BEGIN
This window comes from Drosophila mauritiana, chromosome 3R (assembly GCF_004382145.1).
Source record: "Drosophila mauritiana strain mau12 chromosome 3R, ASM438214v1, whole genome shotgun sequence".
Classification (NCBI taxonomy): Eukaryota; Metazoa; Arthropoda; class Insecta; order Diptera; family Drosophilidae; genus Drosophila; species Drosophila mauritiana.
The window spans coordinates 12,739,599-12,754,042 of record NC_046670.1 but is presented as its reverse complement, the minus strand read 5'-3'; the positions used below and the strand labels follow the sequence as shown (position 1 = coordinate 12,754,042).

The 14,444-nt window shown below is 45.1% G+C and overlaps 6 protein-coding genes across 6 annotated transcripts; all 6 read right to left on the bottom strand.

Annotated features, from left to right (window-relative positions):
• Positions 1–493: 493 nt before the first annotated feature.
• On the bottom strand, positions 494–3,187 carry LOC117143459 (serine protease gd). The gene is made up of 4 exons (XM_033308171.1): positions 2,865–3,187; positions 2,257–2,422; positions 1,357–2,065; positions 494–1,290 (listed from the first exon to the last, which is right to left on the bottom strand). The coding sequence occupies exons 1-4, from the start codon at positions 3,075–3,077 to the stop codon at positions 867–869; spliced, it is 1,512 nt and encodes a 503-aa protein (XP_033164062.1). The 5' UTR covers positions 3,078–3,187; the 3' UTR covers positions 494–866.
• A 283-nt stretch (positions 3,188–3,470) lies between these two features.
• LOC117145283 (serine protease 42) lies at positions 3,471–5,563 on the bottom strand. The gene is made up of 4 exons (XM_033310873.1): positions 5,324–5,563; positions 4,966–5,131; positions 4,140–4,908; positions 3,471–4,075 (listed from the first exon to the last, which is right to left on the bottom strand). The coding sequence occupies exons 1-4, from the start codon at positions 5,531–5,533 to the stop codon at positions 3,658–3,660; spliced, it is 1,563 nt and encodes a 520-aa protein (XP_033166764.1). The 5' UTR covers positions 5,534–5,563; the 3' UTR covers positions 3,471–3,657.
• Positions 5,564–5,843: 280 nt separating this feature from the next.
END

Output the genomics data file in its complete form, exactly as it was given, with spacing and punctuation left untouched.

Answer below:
This window comes from Drosophila mauritiana, chromosome 3R (assembly GCF_004382145.1).
Source record: "Drosophila mauritiana strain mau12 chromosome 3R, ASM438214v1, whole genome shotgun sequence".
Classification (NCBI taxonomy): Eukaryota; Metazoa; Arthropoda; class Insecta; order Diptera; family Drosophilidae; genus Drosophila; species Drosophila mauritiana.
The window spans coordinates 12,739,599-12,754,042 of record NC_046670.1 but is presented as its reverse complement, the minus strand read 5'-3'; the positions used below and the strand labels follow the sequence as shown (position 1 = coordinate 12,754,042).

The 14,444-nt window shown below is 45.1% G+C and overlaps 6 protein-coding genes across 6 annotated transcripts; all 6 read right to left on the bottom strand.

Annotated features, from left to right (window-relative positions):
• Positions 1–493: 493 nt before the first annotated feature.
• On the bottom strand, positions 494–3,187 carry LOC117143459 (serine protease gd). The gene is made up of 4 exons (XM_033308171.1): positions 2,865–3,187; positions 2,257–2,422; positions 1,357–2,065; positions 494–1,290 (listed from the first exon to the last, which is right to left on the bottom strand). The coding sequence occupies exons 1-4, from the start codon at positions 3,075–3,077 to the stop codon at positions 867–869; spliced, it is 1,512 nt and encodes a 503-aa protein (XP_033164062.1). The 5' UTR covers positions 3,078–3,187; the 3' UTR covers positions 494–866.
• A 283-nt stretch (positions 3,188–3,470) lies between these two features.
• LOC117145283 (serine protease 42) lies at positions 3,471–5,563 on the bottom strand. The gene is made up of 4 exons (XM_033310873.1): positions 5,324–5,563; positions 4,966–5,131; positions 4,140–4,908; positions 3,471–4,075 (listed from the first exon to the last, which is right to left on the bottom strand). The coding sequence occupies exons 1-4, from the start codon at positions 5,531–5,533 to the stop codon at positions 3,658–3,660; spliced, it is 1,563 nt and encodes a 520-aa protein (XP_033166764.1). The 5' UTR covers positions 5,534–5,563; the 3' UTR covers positions 3,471–3,657.
• Positions 5,564–5,843: 280 nt separating this feature from the next.